Development of Case Numbers during the COVID-19 Pandemic in a Center of Maximum-Care for Traumatology and Orthopedic Oncology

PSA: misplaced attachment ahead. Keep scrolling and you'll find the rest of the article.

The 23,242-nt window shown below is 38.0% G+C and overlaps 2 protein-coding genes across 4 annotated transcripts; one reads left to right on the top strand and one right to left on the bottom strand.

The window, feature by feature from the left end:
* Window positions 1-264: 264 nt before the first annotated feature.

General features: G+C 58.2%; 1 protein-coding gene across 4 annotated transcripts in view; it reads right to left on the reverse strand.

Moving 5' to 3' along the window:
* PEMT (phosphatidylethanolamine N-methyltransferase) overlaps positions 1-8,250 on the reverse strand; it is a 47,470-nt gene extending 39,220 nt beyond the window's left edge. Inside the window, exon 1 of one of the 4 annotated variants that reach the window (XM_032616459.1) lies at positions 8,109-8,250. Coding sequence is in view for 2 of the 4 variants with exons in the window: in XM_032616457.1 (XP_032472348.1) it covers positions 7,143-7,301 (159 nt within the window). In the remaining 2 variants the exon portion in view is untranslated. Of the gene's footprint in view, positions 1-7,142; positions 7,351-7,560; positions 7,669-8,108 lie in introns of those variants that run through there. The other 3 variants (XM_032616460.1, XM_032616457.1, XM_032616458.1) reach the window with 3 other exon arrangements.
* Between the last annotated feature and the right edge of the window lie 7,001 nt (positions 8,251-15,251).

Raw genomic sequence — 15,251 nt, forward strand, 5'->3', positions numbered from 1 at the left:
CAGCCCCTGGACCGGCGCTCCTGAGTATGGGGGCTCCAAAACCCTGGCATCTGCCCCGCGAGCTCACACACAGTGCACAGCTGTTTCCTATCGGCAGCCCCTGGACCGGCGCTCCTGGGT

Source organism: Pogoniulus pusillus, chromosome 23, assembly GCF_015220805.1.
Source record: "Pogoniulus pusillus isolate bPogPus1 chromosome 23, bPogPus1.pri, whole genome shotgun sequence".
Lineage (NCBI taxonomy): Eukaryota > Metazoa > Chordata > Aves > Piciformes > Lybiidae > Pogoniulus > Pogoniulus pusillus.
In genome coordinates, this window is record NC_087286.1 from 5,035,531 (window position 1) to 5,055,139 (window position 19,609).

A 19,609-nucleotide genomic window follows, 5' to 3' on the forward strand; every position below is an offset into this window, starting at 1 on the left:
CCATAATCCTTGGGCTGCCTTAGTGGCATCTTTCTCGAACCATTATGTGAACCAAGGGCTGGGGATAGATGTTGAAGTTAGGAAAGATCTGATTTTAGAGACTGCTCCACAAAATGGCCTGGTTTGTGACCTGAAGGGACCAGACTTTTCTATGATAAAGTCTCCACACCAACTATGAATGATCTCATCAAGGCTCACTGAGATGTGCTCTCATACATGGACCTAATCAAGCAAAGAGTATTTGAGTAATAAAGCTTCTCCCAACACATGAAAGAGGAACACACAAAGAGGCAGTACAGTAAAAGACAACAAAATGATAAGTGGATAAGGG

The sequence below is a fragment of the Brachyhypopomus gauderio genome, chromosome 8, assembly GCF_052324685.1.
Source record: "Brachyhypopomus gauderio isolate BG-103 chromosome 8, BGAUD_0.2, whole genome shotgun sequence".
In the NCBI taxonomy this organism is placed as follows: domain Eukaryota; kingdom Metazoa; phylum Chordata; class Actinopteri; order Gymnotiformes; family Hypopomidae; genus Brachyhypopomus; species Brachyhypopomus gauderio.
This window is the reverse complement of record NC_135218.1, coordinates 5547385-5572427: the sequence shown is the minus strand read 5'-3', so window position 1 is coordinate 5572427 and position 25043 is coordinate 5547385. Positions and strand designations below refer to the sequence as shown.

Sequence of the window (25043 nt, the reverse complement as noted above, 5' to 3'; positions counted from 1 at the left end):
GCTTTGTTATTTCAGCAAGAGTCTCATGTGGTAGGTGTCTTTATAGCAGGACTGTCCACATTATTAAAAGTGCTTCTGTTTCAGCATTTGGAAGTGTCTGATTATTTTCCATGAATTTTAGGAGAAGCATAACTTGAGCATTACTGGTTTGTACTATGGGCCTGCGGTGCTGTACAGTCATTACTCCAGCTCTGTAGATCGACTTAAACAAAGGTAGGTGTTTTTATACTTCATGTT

(1) Background: The COVID-19 pandemic has led to a significant change in the utilization of trauma surgery and tumor orthopedic hospital facilities. (2) Methods: In a monocentric retrospective analysis, the weekly numbers of cases requiring intra-clinical treatment in the first four months of 2020 were compared with those of 2019. Patients' visits to the emergency department and shock room, consultation hours, work-related accidents, case numbers in the normal and intensive care units, ventilation hours, the "Simplified Acute Physiology Score/ Therapeutic Intervention Scoring System" (SAPS/TISS), the average length of stay in hospital, the number of operations and their degree of urgency, as well as deaths, were analyzed in a study based on the data from 7606 outpatient consultations in 2019 and 6755 in 2020, as well as 993 inpatient cases in 2019 and 950 in 2020. (3) Results: There was a significant reduction in the number of treatments per week in the emergency department (261 ± 29 vs. 165 ± 25; p < 0.001) with the same number of shock room treatments and fewer consultation hour contacts (226 ± 29 vs. 119 ± 65; p = 0.012). There were fewer inpatient cases (66 ± 7 vs. 42 ± 11; p = 0.001), resulting in a fall in the days of hospitalization (492 ± 63 vs. 308 ± 78; p < 0.001) and number of operations (73 ± 7 vs. 55 ± 10; p = 0.012), especially elective procedures (20 ± 3 vs. 7 ± 7; p = 0.008). The SAPS/TISS score was lower (1351 ± 1213 vs. 399 ± 281; p = 0.023). Fewer fracture treatments and septic surgeries were performed, while the number of procedures to treat orthopedic malignancies remained constant. (4) Conclusions: During the first phase of the COVID-19 pandemic, we observed a significant reduction in the number of cases treated in orthopedics. While the number of multiple-injured patients was unchanged, fewer patients presented for primary and regular care. Treatment of acute injuries and malignant tumor diseases was not at risk. There was no effect on in-house mortality. We see a potential for the recruitment of medical staff from the outpatient department, operating room, and the ward. In the event of a future second wave, our results may allow for early planning, particularly of the all-important human resources. Reorganization by hospitals and decreased patient numbers in trauma surgery can enable the reallocation of medical staff, equipment, and beds to increase capacity for COVID-19 patients.


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